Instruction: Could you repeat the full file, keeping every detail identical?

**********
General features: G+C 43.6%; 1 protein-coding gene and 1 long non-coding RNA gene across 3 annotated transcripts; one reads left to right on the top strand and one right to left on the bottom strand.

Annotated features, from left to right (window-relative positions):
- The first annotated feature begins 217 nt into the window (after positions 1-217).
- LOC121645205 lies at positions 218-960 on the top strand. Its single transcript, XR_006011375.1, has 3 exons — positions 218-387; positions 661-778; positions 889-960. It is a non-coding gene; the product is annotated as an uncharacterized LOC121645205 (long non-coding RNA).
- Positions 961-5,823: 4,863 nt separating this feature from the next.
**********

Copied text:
General features: G+C 43.6%; 1 protein-coding gene and 1 long non-coding RNA gene across 3 annotated transcripts; one reads left to right on the top strand and one right to left on the bottom strand.

Annotated features, from left to right (window-relative positions):
- The first annotated feature begins 217 nt into the window (after positions 1-217).
- LOC121645205 lies at positions 218-960 on the top strand. Its single transcript, XR_006011375.1, has 3 exons — positions 218-387; positions 661-778; positions 889-960. It is a non-coding gene; the product is annotated as an uncharacterized LOC121645205 (long non-coding RNA).
- Positions 961-5,823: 4,863 nt separating this feature from the next.